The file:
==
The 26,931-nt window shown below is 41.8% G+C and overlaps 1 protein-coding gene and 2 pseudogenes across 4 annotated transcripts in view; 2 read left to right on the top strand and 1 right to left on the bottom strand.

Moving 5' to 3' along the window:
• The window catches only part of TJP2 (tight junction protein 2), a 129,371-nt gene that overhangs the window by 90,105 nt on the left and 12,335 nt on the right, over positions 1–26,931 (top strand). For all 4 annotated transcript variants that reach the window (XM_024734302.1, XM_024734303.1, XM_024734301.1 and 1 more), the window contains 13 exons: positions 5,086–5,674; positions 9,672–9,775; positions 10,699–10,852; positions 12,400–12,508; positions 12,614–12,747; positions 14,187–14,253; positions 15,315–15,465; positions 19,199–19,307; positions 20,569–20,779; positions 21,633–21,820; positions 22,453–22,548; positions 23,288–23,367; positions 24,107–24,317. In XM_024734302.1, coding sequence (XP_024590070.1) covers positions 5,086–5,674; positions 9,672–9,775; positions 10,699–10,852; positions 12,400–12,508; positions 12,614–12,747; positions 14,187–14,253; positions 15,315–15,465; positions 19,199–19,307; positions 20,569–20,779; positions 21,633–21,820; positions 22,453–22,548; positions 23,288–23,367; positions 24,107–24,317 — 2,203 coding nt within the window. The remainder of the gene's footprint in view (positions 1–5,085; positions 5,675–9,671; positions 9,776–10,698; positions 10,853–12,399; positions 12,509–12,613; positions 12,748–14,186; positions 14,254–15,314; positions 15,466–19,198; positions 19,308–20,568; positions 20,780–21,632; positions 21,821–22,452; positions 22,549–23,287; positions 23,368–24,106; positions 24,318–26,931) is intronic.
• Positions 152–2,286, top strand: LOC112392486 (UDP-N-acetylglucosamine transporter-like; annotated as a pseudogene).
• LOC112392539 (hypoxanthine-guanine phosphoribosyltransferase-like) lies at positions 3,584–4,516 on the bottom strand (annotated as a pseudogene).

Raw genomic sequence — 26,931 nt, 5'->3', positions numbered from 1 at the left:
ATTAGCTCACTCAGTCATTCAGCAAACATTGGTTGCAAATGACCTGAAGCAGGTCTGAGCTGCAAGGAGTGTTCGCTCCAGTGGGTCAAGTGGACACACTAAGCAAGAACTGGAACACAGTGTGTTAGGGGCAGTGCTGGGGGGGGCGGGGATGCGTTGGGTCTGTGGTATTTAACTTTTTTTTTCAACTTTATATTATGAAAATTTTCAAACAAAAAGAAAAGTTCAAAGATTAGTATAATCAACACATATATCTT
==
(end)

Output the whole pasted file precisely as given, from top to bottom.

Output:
The 26,931-nt window shown below is 41.8% G+C and overlaps 1 protein-coding gene and 2 pseudogenes across 4 annotated transcripts in view; 2 read left to right on the top strand and 1 right to left on the bottom strand.

Moving 5' to 3' along the window:
• The window catches only part of TJP2 (tight junction protein 2), a 129,371-nt gene that overhangs the window by 90,105 nt on the left and 12,335 nt on the right, over positions 1–26,931 (top strand). For all 4 annotated transcript variants that reach the window (XM_024734302.1, XM_024734303.1, XM_024734301.1 and 1 more), the window contains 13 exons: positions 5,086–5,674; positions 9,672–9,775; positions 10,699–10,852; positions 12,400–12,508; positions 12,614–12,747; positions 14,187–14,253; positions 15,315–15,465; positions 19,199–19,307; positions 20,569–20,779; positions 21,633–21,820; positions 22,453–22,548; positions 23,288–23,367; positions 24,107–24,317. In XM_024734302.1, coding sequence (XP_024590070.1) covers positions 5,086–5,674; positions 9,672–9,775; positions 10,699–10,852; positions 12,400–12,508; positions 12,614–12,747; positions 14,187–14,253; positions 15,315–15,465; positions 19,199–19,307; positions 20,569–20,779; positions 21,633–21,820; positions 22,453–22,548; positions 23,288–23,367; positions 24,107–24,317 — 2,203 coding nt within the window. The remainder of the gene's footprint in view (positions 1–5,085; positions 5,675–9,671; positions 9,776–10,698; positions 10,853–12,399; positions 12,509–12,613; positions 12,748–14,186; positions 14,254–15,314; positions 15,466–19,198; positions 19,308–20,568; positions 20,780–21,632; positions 21,821–22,452; positions 22,549–23,287; positions 23,368–24,106; positions 24,318–26,931) is intronic.
• Positions 152–2,286, top strand: LOC112392486 (UDP-N-acetylglucosamine transporter-like; annotated as a pseudogene).
• LOC112392539 (hypoxanthine-guanine phosphoribosyltransferase-like) lies at positions 3,584–4,516 on the bottom strand (annotated as a pseudogene).

Raw genomic sequence — 26,931 nt, 5'->3', positions numbered from 1 at the left:
ATTAGCTCACTCAGTCATTCAGCAAACATTGGTTGCAAATGACCTGAAGCAGGTCTGAGCTGCAAGGAGTGTTCGCTCCAGTGGGTCAAGTGGACACACTAAGCAAGAACTGGAACACAGTGTGTTAGGGGCAGTGCTGGGGGGGGCGGGGATGCGTTGGGTCTGTGGTATTTAACTTTTTTTTTCAACTTTATATTATGAAAATTTTCAAACAAAAAGAAAAGTTCAAAGATTAGTATAATCAACACATATATCTT